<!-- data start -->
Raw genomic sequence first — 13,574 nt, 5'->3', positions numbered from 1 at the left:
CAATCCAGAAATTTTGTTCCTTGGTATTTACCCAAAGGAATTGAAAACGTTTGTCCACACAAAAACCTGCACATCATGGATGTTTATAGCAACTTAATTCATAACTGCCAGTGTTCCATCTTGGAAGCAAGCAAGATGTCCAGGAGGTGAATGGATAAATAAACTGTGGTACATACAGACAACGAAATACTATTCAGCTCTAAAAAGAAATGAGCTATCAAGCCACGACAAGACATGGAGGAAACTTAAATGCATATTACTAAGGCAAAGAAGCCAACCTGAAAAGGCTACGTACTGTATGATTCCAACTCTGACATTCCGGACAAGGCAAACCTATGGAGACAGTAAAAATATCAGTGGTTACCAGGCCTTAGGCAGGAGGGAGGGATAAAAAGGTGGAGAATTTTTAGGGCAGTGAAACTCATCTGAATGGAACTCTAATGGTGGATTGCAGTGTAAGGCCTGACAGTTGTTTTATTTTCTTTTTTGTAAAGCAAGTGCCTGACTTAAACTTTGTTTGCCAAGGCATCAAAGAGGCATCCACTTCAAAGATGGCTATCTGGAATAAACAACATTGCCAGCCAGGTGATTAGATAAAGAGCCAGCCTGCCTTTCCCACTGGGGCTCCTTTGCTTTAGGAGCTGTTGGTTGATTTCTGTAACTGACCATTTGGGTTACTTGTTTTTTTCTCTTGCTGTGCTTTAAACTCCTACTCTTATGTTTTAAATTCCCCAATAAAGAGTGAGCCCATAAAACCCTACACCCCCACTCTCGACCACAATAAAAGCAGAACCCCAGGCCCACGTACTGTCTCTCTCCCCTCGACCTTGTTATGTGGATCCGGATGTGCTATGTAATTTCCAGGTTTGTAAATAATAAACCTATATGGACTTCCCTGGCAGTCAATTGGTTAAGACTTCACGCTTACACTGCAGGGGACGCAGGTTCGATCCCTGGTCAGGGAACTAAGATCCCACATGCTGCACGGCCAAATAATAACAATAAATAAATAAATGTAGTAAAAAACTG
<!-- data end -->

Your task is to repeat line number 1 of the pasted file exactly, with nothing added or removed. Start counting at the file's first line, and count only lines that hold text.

Raw genomic sequence first — 13,574 nt, 5'->3', positions numbered from 1 at the left: